I've managed to get my hands on 12 storage heater bricks that I was gonae place between insulation bricks and my hearth firebricks; however, they have been outside for a couple of years, does anybody think think there will be a problem?
A break in the weather has allowed me to start on the base. I laid a heavy plastic sheet for a DPC and then started placing large boulders of broken terracing from Yoker AFC for the walls, I filled in the void with smaller pieces and broken slabs.
They will take in water so it's easier to dry them out before use. Saying that.....I wouldn't use them. I think if you put them under your fire-brick hearth it will draw the main heat away from your fire-brick hearth. It will then take a lot more fuel to put (and keep) saturated heat in the hearth. I personally think that an imperial sized standard fire-brick ...laid flat (3") on top of an insulation layer of thermal blocks or vermecrete is ideal for a wood-fired oven that will be used primarily for pizza baking.
Even if your oven was to be used primarily for baking batches of bread, I would still only use fire-bricks on top of the insulation layer, except I would turn them on edge, thus having a 4 1/2" thick fire-brick hearth.
I would only use storage heater fire-bricks as an alternative to the 42% alumina content fire-bricks, which are said to give the best results in a wood-fired oven.
This is my own personal opinion....I warmly invite any contradiction to my views.
p.s.....your oven (base) is starting to take shape....
I've not idea if how I'm doing it will work well or not, or if the layers between fire brick and storage heater bricks will cause issues or not (I hope not). My storage heater bricks have also been outside for 1-2 years, I won't be drying them before laying the oven floor layer. I'm intending to dry lay (with wet sand though!) the oven floor though so hopefully the moisture will work its way out.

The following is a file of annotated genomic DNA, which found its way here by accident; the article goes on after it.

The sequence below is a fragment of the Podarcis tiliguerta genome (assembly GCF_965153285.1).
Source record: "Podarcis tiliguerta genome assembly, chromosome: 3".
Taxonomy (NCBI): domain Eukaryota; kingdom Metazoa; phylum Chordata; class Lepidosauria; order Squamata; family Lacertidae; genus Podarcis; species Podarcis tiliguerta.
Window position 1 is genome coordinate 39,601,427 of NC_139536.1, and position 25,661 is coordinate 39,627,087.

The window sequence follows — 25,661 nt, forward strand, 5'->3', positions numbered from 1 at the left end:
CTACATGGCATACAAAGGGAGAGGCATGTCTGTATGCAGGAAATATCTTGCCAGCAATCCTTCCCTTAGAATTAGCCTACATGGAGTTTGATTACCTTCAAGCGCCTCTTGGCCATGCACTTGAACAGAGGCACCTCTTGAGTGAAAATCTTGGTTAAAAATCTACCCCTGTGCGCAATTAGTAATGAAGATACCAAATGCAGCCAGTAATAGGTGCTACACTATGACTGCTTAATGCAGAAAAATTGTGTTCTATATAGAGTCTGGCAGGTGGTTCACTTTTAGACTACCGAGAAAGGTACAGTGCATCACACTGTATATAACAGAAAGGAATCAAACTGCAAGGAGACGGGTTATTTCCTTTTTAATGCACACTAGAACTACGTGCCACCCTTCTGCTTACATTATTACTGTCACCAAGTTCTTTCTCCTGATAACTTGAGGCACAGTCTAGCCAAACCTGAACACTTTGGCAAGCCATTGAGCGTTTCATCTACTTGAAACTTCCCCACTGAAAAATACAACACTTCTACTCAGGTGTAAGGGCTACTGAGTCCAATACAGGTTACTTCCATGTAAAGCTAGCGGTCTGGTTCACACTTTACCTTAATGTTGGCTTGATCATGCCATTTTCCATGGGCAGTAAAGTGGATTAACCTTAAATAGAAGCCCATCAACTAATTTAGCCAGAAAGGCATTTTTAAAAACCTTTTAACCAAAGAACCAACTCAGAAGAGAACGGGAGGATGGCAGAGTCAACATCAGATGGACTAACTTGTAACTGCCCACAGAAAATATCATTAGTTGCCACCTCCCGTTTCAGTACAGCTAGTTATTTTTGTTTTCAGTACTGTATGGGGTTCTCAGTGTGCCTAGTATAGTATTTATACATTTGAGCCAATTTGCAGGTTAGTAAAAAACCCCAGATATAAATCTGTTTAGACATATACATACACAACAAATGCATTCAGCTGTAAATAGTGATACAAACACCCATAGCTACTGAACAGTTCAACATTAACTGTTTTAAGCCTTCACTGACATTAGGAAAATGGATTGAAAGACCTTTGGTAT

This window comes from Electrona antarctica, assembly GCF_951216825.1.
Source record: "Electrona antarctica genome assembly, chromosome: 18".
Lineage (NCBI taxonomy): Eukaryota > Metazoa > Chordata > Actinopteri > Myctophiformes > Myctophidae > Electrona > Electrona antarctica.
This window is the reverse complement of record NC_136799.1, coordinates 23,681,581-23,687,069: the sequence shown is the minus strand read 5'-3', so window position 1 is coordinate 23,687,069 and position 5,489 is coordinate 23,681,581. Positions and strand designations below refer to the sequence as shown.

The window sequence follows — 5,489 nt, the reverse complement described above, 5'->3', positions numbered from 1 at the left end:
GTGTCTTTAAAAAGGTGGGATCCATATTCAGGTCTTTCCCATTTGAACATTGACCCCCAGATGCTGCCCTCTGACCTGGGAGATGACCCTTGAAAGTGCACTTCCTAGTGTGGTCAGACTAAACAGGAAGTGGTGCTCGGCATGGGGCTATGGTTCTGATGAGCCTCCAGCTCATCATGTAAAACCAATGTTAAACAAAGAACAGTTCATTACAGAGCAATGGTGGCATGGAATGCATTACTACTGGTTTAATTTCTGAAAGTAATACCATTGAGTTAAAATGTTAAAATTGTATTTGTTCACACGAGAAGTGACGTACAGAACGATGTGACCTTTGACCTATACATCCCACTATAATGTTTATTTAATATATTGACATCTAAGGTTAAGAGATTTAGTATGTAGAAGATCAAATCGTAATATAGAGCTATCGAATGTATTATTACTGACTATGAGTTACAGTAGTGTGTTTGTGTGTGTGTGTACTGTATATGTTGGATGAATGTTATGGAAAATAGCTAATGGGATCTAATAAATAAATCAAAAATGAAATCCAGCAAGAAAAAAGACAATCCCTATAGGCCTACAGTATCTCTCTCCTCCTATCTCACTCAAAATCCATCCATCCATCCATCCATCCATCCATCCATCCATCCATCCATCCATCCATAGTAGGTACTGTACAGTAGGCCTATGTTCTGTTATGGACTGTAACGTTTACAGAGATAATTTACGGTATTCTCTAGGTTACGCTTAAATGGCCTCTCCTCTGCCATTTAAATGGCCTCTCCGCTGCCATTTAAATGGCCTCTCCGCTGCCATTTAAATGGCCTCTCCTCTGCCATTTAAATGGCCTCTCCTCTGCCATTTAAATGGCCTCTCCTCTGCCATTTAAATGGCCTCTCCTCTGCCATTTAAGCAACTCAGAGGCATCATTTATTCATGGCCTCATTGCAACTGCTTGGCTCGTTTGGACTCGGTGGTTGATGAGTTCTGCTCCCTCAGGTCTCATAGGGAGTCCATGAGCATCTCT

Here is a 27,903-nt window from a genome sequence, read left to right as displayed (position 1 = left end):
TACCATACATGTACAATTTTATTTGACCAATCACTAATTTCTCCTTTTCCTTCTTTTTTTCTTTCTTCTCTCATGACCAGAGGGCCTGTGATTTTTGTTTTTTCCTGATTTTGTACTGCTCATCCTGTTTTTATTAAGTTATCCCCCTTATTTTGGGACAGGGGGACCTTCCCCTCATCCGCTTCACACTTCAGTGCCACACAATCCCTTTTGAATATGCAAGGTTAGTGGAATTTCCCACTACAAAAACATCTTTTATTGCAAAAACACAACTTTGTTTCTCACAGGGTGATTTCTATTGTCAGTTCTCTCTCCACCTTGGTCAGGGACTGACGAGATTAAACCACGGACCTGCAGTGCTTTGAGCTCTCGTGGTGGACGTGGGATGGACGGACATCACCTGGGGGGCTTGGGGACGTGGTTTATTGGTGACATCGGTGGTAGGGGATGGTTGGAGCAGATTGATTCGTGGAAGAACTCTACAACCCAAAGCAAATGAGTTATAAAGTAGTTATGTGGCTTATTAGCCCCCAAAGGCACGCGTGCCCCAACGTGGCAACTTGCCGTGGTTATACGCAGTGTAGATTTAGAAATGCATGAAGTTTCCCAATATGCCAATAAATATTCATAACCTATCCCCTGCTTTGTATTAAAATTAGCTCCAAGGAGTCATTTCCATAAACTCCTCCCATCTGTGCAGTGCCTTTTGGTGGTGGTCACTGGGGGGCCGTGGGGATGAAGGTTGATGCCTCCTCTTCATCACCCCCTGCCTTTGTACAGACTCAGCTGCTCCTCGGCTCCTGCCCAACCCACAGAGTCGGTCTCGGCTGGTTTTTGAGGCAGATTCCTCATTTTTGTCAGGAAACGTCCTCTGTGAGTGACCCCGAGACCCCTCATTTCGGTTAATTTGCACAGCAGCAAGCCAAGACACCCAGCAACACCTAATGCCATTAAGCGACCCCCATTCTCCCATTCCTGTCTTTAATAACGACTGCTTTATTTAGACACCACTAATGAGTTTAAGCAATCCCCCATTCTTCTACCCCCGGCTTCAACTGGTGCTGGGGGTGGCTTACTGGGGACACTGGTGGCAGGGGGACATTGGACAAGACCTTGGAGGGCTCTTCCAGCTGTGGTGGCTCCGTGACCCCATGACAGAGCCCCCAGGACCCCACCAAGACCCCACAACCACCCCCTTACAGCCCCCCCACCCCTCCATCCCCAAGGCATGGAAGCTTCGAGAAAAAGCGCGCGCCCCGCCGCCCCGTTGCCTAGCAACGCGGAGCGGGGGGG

Another productive day today! I got the top of the base roughly leveled off with broken slabs, I then inserted another DPC between the slabs and a bed of sand for the insulation layer, then I laid the insulation of Celcon Aerated blocks. Which did cut to shape easily with a normal wood saw!
Possibly heading out to buy my firebricks this afternoon but before I do, should I have a thermal mass between insulation bricks and hearth bricks, I was going to put in a couple of inch of oven mud, is it required?
First time on the forum for 24hrs....whoops, I missed a critical question. I've looked back on your thread to refresh myself with your build. So...1st PM.....
NO....not in my opinion. The thermolite blocks will act as both insulation layer and a heat block for your fire-bricks. i.e......the thermal blocks will insulate your hearth fire-bricks plus they won't allow heat to "sink" through them.
Check your 2nd Pm reply from me...
And Terry's 2nd reply
Quote: Hi Terry,
Been on the phone to John Cameron's and they only have 50mm bricks in stock at the moment, they will get 70 mm bricks in on Friday what should I do? Are the smaller adequate or should I wait?
This response may be too late.....hope not.
As you are building a clay oven, I would say that 50mm fire-bricks on top of insulation blocks will give you the same thermal value as the clay, so the 50mm fire bricks will work. You can go for the 70mm fire-bricks ...they will keep more massed heat in the hearth floor, but 50mm will also work well.
So with this in mind I posted this today in the 'Jewsons Members discount' thread,
As promised here is the price of the 50mm/2" firebrick from
John Camerons Roofing and Plumbing Supplies 55 MacLellan St Glasgow Tel 0141 427 5353
Scone Firebrick 9"x 4.5" x 2" (230mm x 115mm x 50mm) Part No HEA60004
£1.78 including VAT or £1.49 excluding VAT
I purchased 18 so total cost including VAT £32.18
Before they confirmed the price they asked if I was also buying fireclay, so I think they would have given a discount if I had been.
All the staff were extremely helpful and dealt with all my requests, firstly worked out how many bricks I would require for a circular oven floor with a radius of 22.5" (15 bricks).
Staff were not sure of the Aluminium content so asked the manager, manager said she thought it was about 40%and when I asked if she could confirm this she went and phoned the supplier (central refractories) and confirmed it 40%.
As I have already stated was delighted with the service provided, and also very happy with the price.
Would recomend John Camerons to anyone thinking of building an oven in the Glasgow area.